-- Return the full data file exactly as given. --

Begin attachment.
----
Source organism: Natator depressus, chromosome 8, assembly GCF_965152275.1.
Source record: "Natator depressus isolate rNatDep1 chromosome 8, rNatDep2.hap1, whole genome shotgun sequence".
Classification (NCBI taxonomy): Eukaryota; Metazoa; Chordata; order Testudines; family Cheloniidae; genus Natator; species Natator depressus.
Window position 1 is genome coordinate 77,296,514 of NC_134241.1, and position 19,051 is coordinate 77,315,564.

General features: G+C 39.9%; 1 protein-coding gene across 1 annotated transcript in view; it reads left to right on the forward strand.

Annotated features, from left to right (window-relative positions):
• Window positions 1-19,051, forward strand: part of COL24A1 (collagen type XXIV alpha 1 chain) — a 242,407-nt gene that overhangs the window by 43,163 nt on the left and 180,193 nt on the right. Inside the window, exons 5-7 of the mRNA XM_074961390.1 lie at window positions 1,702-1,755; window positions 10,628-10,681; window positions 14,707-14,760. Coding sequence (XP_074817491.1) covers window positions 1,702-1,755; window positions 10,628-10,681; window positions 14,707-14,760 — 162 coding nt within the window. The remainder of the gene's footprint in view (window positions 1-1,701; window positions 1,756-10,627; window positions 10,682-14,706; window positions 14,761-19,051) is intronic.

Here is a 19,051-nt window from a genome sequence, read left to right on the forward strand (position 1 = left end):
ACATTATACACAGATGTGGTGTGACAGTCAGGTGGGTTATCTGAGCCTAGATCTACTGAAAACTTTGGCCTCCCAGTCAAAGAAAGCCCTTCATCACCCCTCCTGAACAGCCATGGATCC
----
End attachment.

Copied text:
Source organism: Natator depressus, chromosome 8, assembly GCF_965152275.1.
Source record: "Natator depressus isolate rNatDep1 chromosome 8, rNatDep2.hap1, whole genome shotgun sequence".
Classification (NCBI taxonomy): Eukaryota; Metazoa; Chordata; order Testudines; family Cheloniidae; genus Natator; species Natator depressus.
Window position 1 is genome coordinate 77,296,514 of NC_134241.1, and position 19,051 is coordinate 77,315,564.

General features: G+C 39.9%; 1 protein-coding gene across 1 annotated transcript in view; it reads left to right on the forward strand.

Annotated features, from left to right (window-relative positions):
• Window positions 1-19,051, forward strand: part of COL24A1 (collagen type XXIV alpha 1 chain) — a 242,407-nt gene that overhangs the window by 43,163 nt on the left and 180,193 nt on the right. Inside the window, exons 5-7 of the mRNA XM_074961390.1 lie at window positions 1,702-1,755; window positions 10,628-10,681; window positions 14,707-14,760. Coding sequence (XP_074817491.1) covers window positions 1,702-1,755; window positions 10,628-10,681; window positions 14,707-14,760 — 162 coding nt within the window. The remainder of the gene's footprint in view (window positions 1-1,701; window positions 1,756-10,627; window positions 10,682-14,706; window positions 14,761-19,051) is intronic.

Here is a 19,051-nt window from a genome sequence, read left to right on the forward strand (position 1 = left end):
ACATTATACACAGATGTGGTGTGACAGTCAGGTGGGTTATCTGAGCCTAGATCTACTGAAAACTTTGGCCTCCCAGTCAAAGAAAGCCCTTCATCACCCCTCCTGAACAGCCATGGATCC